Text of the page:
LATIN AMERICA

Dilma Rousseff’s worst nightmare

The Brazilian president is striving to win re-election in the first round in October "A runoff gives a chance for reflection, which would be risky," says one expert

Dilma Rousseff surveys flooded areas of Brazil by helicopter on Christmas Eve.
Dilma Rousseff surveys flooded areas of Brazil by helicopter on Christmas Eve.EFE

With less than one year to go before Brazil holds its next presidential elections, polls put President Dilma Rousseff as the frontrunner - for now. According to the firm Datafolha, Rousseff would win a second term in the first round with 47 percent of the votes, were the elections to be held today.

But the electoral panorama is uncertain, and Brazil's still-undecided voters have until October to change their minds. Rousseff's victory can only be assured depending on how the Brazilian economy fares within the next 11 months, and television campaign ads could play against her or in her favor, say analysts.

"Dilma was well ahead when the race began, but as with any other campaign, the finish line is important, not the start," says José Roberto de Toledo, a political columnist with O Estado de São Paulo and commentator for Rede TV!

Facing a runoff would pose a serious risk for Rousseff, explains Murilo Aragão, a political scientist who believes that the president should focus her campaign on the assumption that the October 5 election will take her to a second round of voting.

The economy is precisely the reason why Rousseff is leading in all polls

"The major challenge for Rousseff is to win in the first round. A runoff would give voters a chance for reflection, which would be risky for her," Aragão says.

Rousseff's main challenger - the candidate who would most likely face her in a runoff - is Aécio Neves of the Social Democracy Party (PSDB). "If there is a runoff, it would probably be between her and Aécio, based on the structure of the coalitions," says Aragão.

In the Brazilian political system, presidents need a strong alliance of different political parties before they can form a government.

"Aécio has a lot of support in the states of Pará, Tocantins, Minas Gerais and São Paulo, among others, while at the same time holds the position of the major opposition leader," explains Aragão.

One factor that could either make or break Rousseff is the support of Eduardo Campos, the current governor of Pernambuco and leader of the Socialist Party (PSB). Campos served as minister in the former government of Luiz Inácio Lula da Silva, and the PSB had aligned itself in the past with Rousseff's administration. But there are still doubts as to whether he will side with Rousseff come election day. "We don't know what side Campos is on," says Aragão.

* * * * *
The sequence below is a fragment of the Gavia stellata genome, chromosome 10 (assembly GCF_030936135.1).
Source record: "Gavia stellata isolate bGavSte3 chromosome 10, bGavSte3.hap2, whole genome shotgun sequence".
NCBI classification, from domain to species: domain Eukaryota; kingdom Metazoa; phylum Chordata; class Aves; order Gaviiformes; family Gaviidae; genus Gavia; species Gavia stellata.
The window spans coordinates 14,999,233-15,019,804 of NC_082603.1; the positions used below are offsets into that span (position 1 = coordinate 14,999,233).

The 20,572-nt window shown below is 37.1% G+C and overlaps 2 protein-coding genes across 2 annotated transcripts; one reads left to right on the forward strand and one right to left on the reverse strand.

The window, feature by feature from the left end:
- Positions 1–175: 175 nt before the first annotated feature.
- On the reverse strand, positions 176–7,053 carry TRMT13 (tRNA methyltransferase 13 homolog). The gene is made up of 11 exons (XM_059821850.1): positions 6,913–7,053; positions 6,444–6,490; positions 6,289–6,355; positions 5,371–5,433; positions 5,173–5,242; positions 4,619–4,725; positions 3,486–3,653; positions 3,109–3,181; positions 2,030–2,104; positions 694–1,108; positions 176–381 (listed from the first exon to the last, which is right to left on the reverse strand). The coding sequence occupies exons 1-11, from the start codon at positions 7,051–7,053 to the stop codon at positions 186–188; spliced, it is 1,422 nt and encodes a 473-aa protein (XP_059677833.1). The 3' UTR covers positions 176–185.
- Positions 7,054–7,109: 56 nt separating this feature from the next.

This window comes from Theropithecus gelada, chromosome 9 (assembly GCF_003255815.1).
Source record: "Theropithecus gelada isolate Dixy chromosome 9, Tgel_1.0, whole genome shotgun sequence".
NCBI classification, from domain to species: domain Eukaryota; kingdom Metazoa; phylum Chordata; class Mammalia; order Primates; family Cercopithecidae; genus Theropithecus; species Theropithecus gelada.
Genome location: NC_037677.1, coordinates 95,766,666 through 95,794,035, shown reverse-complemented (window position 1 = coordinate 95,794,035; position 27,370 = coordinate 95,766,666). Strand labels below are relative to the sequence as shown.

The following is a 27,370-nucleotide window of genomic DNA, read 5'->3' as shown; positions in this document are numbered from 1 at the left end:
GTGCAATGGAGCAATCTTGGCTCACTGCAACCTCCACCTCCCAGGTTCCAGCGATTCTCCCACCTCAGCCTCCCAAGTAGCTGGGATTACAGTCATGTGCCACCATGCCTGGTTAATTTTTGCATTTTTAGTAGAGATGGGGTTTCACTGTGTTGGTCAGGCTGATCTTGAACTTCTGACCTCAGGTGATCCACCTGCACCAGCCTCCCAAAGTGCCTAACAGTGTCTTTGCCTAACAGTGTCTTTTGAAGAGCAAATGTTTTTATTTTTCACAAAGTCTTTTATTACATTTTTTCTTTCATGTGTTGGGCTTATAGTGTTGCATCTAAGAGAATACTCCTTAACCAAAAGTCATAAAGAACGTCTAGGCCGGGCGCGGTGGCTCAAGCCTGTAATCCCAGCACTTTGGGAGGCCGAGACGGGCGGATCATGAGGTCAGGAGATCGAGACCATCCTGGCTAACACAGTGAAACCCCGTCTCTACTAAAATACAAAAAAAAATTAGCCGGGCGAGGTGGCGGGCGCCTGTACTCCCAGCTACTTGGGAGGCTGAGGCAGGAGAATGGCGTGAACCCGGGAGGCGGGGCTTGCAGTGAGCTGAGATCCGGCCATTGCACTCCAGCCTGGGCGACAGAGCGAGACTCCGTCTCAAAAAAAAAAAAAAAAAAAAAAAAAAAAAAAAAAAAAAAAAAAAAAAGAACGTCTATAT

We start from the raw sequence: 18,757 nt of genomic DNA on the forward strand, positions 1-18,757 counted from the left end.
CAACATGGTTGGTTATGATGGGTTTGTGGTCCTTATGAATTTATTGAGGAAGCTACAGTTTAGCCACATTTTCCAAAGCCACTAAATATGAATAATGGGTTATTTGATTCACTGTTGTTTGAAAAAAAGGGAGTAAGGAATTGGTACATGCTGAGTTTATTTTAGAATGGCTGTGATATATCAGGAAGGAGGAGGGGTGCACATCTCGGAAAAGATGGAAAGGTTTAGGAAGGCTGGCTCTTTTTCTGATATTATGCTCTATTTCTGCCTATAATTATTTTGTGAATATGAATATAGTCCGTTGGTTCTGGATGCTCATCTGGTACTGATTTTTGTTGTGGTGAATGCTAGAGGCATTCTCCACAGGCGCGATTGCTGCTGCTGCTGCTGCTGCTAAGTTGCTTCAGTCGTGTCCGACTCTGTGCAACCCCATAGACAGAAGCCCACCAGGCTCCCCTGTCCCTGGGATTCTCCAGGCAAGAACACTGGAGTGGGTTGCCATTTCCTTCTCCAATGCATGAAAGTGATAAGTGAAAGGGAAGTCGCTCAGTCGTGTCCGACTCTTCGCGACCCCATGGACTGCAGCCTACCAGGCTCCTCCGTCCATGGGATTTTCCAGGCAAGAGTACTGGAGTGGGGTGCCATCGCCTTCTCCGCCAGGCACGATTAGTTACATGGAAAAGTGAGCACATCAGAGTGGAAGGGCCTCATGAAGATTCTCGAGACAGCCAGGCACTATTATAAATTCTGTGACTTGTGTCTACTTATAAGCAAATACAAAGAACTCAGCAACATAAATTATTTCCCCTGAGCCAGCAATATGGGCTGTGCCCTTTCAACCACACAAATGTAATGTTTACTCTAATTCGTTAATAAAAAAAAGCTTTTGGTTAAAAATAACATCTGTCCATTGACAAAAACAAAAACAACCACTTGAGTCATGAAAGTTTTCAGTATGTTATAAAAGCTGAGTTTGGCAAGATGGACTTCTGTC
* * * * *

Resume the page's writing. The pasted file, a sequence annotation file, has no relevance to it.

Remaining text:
Since the summer, when protests broke out in major cities and thousands of people took to the streets to demand better lifestyles and social justice, Brazilians have found themselves in the middle of a fierce debate over their future. But Aragão doesn't believe that the unrest has directly affected the president's popularity. "The demonstrations were widespread and didn't reach the federal government; they grew from the middle class, where Rousseff's popularity continues to be less overwhelming," Aragão says.

The economy, he adds, is precisely the reason why Rousseff is leading in all polls. "Her popularity is at its peak among sectors that have benefited from her social programs. At the same time, a weak opposition and general apathy toward politics among Brazilians work in her favor," he said.

With Brazil preparing to celebrate the 20th anniversary of its currency, the real, economic growth, decisions made by international risk agencies and the impact of the US Federal Reserve's decision in December to slow down its stimulus efforts will be the central topics of the upcoming campaign.

Another area of great impact is the broadcast time allotted to each of the candidates on television and radio. Each coalition is given free airtime with the amount based on the number of seats they hold in Congress. In this area, Rousseff's coalition has more members than others.

"Rousseff is also at an advantage here because she will have six minutes of airtime. After her comes Aécio, who has three minutes, and Eduardo Campos, who follows with one-and-a-half minutes," Aragão explains. "At least during the first round, the president has a greater advantage because many voters get their information from television."

Campos could also find himself rising in the polls as voting day approaches: he is considered one of the strongest governors in the country and has majority support in Pernambuco state. Rousseff's televised message will be decisive in helping her form alliances, which must be decided by June, and winning Campos support would be crucial.

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